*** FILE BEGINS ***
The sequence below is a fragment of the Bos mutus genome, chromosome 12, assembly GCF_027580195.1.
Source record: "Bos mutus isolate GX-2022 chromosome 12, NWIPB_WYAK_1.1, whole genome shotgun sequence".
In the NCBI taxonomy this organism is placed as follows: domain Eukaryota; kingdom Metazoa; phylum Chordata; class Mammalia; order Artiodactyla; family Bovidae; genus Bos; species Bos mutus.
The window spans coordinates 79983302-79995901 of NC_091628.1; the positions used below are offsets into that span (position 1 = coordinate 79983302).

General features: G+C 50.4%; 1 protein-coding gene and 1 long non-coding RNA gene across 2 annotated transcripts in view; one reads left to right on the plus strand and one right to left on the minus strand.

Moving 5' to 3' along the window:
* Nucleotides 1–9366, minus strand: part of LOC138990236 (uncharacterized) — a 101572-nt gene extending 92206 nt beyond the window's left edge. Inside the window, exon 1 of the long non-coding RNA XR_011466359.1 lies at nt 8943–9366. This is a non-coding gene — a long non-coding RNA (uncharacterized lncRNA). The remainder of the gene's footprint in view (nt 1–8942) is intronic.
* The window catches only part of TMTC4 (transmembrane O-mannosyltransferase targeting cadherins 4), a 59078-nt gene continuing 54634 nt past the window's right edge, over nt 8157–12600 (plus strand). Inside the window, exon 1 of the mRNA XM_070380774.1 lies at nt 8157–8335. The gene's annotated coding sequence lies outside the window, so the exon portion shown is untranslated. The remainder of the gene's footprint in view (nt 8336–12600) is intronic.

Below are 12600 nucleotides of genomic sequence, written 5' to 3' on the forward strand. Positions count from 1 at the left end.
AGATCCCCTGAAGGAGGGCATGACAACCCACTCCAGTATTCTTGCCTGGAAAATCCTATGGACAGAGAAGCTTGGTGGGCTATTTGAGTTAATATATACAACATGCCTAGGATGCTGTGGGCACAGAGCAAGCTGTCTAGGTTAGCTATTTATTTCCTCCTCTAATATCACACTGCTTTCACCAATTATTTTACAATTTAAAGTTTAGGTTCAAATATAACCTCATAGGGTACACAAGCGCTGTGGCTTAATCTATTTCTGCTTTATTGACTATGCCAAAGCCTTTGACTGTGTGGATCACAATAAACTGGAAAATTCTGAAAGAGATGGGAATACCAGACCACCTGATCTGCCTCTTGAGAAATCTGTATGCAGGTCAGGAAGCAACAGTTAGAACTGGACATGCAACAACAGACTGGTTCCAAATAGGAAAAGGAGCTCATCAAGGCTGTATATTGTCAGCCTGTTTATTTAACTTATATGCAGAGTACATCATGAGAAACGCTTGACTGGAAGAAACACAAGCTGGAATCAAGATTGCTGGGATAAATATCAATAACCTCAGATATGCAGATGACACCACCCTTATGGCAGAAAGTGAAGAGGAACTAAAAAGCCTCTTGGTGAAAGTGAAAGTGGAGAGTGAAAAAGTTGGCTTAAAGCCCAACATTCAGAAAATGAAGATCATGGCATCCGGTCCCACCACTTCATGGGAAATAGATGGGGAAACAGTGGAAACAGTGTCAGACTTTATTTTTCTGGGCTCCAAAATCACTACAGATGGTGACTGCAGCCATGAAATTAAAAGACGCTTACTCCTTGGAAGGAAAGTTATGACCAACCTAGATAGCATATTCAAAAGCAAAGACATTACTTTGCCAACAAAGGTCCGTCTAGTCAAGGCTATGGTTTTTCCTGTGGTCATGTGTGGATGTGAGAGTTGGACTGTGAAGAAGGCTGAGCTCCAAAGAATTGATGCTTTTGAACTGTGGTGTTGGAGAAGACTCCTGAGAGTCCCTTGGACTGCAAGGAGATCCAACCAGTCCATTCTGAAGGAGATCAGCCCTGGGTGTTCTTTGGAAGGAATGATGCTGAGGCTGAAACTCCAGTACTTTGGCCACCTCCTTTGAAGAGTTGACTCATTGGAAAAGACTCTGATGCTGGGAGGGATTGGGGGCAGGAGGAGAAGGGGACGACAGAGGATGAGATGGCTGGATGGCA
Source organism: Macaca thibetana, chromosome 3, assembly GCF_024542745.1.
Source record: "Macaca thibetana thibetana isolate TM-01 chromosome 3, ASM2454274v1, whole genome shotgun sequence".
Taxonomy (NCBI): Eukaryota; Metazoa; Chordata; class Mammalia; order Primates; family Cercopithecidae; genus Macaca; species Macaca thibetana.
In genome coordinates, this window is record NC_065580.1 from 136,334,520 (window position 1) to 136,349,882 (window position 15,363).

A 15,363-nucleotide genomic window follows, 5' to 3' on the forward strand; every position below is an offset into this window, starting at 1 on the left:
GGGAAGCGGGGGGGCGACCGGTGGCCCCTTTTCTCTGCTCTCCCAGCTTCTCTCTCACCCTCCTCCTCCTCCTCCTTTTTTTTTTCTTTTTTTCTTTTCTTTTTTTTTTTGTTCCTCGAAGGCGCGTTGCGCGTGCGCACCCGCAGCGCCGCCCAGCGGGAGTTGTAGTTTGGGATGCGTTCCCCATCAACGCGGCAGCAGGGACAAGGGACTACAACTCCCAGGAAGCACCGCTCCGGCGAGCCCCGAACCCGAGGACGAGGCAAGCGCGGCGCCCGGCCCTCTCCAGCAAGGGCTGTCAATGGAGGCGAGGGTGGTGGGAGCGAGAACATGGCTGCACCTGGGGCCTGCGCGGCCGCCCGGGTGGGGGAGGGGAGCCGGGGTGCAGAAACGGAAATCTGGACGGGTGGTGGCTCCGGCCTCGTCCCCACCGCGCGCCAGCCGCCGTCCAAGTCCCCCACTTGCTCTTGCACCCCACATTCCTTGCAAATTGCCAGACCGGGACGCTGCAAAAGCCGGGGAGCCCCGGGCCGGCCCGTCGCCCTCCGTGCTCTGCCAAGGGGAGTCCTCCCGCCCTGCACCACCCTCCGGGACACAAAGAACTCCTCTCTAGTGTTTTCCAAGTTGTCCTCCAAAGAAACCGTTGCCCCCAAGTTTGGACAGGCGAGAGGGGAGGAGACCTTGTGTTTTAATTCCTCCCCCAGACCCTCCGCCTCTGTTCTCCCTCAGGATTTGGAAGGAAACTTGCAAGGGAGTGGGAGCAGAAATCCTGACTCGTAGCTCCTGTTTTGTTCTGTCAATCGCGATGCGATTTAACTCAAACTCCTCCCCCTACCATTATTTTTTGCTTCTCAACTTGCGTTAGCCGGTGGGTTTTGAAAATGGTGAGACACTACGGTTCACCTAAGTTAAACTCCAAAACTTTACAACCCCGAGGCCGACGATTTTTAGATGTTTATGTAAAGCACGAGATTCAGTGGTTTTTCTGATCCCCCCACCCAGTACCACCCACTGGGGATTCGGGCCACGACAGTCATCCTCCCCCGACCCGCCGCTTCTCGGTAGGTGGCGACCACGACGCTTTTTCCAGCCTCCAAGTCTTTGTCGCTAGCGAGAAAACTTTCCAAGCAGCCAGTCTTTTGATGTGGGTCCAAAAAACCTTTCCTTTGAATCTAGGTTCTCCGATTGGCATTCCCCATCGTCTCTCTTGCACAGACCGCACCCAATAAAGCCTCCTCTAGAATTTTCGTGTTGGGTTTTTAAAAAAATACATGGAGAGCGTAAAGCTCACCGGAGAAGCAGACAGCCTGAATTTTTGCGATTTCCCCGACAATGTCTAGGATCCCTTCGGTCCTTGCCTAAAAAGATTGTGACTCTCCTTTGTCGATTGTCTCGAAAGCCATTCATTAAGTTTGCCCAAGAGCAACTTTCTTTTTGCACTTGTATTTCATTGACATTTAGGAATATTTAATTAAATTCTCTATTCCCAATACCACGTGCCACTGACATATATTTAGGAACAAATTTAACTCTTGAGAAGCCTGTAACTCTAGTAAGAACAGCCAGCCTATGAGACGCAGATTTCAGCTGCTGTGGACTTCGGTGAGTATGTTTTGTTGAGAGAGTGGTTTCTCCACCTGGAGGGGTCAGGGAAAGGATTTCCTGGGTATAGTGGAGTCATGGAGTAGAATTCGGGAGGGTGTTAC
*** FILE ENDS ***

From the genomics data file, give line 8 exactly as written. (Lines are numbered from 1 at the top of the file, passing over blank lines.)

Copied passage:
* The window catches only part of TMTC4 (transmembrane O-mannosyltransferase targeting cadherins 4), a 59078-nt gene continuing 54634 nt past the window's right edge, over nt 8157–12600 (plus strand). Inside the window, exon 1 of the mRNA XM_070380774.1 lies at nt 8157–8335. The gene's annotated coding sequence lies outside the window, so the exon portion shown is untranslated. The remainder of the gene's footprint in view (nt 8336–12600) is intronic.